I’m beginning to understand that I need to blog more. I am coming across the fact that people not only respond to what I have to say at times, what I have to say is a different perspective to what most perceive or write about.
First off, I have to say I hate the way ‘influential’ people in LARP – names well known across a variety of LARP platforms – write as if their way is the only way. Not because they necessarily do influence people, but because there is very little to challenge them – challenges are also not responded to often, cited or shared. There seems to be one platform that these well-known to speak from – responses and reviews are constrained to groups on Facebook meaning the majority of responses are well out of public eye.
This invariably leaves many people assuming what is written or said here by these people is the only way. It’s not. It’s far from.
For example, I notice that the forum has been removed from the CP website. Almost like they don’t want people to read what is questioned and responded to there. One wonders what LARP has to hide.
There’s a lot more I have to say about this – from DrowGate to the way such discussions have been moved about many times – to the way I’ve seen acts like DrowGate attempted to be kept out of public eye – to the way large systems respond to their players.
So, it should be no surprise that I hate this article in its approach.
The article is, I agree, correct. What it says is totally right. Players do moan about costs and the organisers do pay out of their own pocket, which isn't really fair.
But that’s not what this article is about. It might be informative – but what it’s saying is “shut up moaning about it” – because it doesn’t address other issues. It doesn’t approach anywhere near the understanding of what players mean when they say “its’ too expensive”.
As much as the term “I’ll pray for you” transfers the discussion from your pain to my faith, this article is just as condescending in its lack of empathy – and shows the total disconnection the writer has with what “common” players perceive during a LARP – in a similar way to MPs having no idea about everyday life for a working class or a person that can’t work for whatever reason.
First, the article uses inflated numbers in the hopes of getting something across. £600-£1,200 for 30 weapons –individual designs not batch? Well, get batch. “Most sites in the UK that I have approached vary between £500 to £1750 for a three day hire” – really??? I’ve previously paid £5 per night per player. At 30 players I paid £750 for 5 nights. “Cost of toilets range from…” Why are you buying toilets? They don’t have them on site? … Wait, how many players are you attempting to demonstrate this for?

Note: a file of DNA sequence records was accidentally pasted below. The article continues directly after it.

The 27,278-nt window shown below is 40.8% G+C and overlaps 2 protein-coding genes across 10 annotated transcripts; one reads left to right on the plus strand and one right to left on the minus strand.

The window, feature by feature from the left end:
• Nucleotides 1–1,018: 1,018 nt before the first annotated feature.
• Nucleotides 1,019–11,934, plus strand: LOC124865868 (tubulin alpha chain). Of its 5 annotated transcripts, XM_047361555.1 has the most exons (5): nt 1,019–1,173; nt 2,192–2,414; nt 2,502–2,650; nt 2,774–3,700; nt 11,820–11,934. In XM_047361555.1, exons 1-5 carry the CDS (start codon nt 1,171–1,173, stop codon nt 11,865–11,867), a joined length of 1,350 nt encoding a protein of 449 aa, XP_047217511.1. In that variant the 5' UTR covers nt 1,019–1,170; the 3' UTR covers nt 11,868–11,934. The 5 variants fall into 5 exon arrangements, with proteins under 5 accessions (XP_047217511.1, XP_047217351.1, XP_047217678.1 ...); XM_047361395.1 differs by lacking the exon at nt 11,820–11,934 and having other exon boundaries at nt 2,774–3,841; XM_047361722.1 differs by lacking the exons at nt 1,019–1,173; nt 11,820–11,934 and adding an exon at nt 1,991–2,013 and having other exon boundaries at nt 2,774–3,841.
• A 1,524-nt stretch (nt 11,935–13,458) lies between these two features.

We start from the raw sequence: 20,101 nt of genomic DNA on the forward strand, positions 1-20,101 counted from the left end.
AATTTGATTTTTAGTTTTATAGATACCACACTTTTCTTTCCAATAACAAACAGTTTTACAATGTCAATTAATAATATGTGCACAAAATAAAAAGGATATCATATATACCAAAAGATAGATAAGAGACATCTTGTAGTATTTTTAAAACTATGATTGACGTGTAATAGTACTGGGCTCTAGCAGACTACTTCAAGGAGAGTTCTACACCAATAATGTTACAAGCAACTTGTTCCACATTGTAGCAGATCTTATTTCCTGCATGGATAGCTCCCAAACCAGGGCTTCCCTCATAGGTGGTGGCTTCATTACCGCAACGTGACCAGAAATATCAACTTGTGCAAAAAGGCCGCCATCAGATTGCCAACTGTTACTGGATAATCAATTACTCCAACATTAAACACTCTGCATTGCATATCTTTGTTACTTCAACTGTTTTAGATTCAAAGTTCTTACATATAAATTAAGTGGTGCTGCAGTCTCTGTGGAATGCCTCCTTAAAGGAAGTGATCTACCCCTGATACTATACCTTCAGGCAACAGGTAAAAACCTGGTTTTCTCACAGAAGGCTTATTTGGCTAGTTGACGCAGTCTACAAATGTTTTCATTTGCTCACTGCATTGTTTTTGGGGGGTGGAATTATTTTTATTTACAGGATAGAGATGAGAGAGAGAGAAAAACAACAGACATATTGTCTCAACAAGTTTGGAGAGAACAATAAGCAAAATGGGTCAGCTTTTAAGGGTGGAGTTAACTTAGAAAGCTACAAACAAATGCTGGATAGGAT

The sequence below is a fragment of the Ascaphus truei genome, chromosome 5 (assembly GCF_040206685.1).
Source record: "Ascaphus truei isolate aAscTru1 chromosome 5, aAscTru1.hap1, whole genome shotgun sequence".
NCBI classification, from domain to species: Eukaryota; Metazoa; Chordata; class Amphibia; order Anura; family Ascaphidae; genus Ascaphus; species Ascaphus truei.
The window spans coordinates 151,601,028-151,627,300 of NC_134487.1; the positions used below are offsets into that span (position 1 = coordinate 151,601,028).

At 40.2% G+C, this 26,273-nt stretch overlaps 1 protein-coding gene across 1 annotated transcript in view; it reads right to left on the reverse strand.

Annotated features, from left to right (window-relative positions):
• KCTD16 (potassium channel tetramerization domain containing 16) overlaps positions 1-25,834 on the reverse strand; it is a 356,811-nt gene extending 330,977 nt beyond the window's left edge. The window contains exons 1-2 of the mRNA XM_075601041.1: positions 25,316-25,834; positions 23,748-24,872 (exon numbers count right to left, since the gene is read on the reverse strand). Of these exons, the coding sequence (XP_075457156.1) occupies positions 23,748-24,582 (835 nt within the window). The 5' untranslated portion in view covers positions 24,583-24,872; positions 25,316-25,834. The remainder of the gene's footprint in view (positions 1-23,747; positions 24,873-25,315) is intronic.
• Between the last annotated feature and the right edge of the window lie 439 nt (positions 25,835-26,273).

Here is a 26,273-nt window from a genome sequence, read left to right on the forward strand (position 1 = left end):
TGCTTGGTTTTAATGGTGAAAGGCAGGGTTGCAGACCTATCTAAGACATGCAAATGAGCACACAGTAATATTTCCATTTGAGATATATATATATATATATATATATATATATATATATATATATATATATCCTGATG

Seriously, write one article for 30 players and one for ‘fest’, whatever number you deem to be ‘fest’. Confound the scale, and it confounds issue and muddies the numbers involved too.
The article cites Mythlore charging over £100 a ticket – “and if you have seen any of the photos from those events it’s very easy to see why. The standards of kit are incredible.” One comment even agrees saying that LARP has suffered by making events too cheap! Sorry – but when did LARP become about just costume and how something looks? Use your imagination for heaven’s sake – especially for smaller events - not everything is about kit! Plot first, props second. Snobbery over how a LARP looks is affecting smaller games – players don’t want to attend because it “doesn’t look cool”. One wonders why LARP started at all if it’s just about looks – that’s Cosplay surely? (I know it’s not, but hey, tongue in cheek…)
But the main thing is this. You didn’t understand what a player meant when they said “it’s too expensive”.
CP to me is too expensive. So is Alrune, Empire and LT are too expensive.
I’ll say it again – they’re too expensive for me.
First, you have to understand that different people have different commitments and money issues. LARP needs to start recognising that people sometimes need help and should start looking into alternative means of settling people’s money. Sites like GoCardless, for example, allow people (not companies) to set up Direct Debits with each other. In the modern age the number of people that know how to deal with money are dwindling. Some people need help, and if you’re providing a service you should consider ways to help get that service to them.
Second, I’m not forking out money for nothing in return.With these games I’m essentially buying “air”. That’s too expensive for something I get for free in my daily life.
To put it another way, many game systems have players that feel left out, let down or ignored. That’s not every player, no – but a portion. This portion spends money to come to any event you run. They are buying from you the service of having a game to play. What they feel like they get is pretty much the end of the first season of LOST – shafted.
I know, I get it. You try to do your best. Not every experiences the same things. Games can be what you make them. Some players do like to sit back and whinge but not do anything about it. Some players get missed out because you have a lot of players.
Tough. Some players will moan, some will leave because they don’t feel like they’re getting anything.
Some will tell you that it’s too expensive. Because, to them, it is.
And that’s why I hate this article. It’s reductionist, dismissive of concerns and divisive in trying to convince you why LARP has to be expensive.
And now I’m going to get a cup of tea and muse about LARPs I know that do very well for £4 for a day event… yum! Cookies!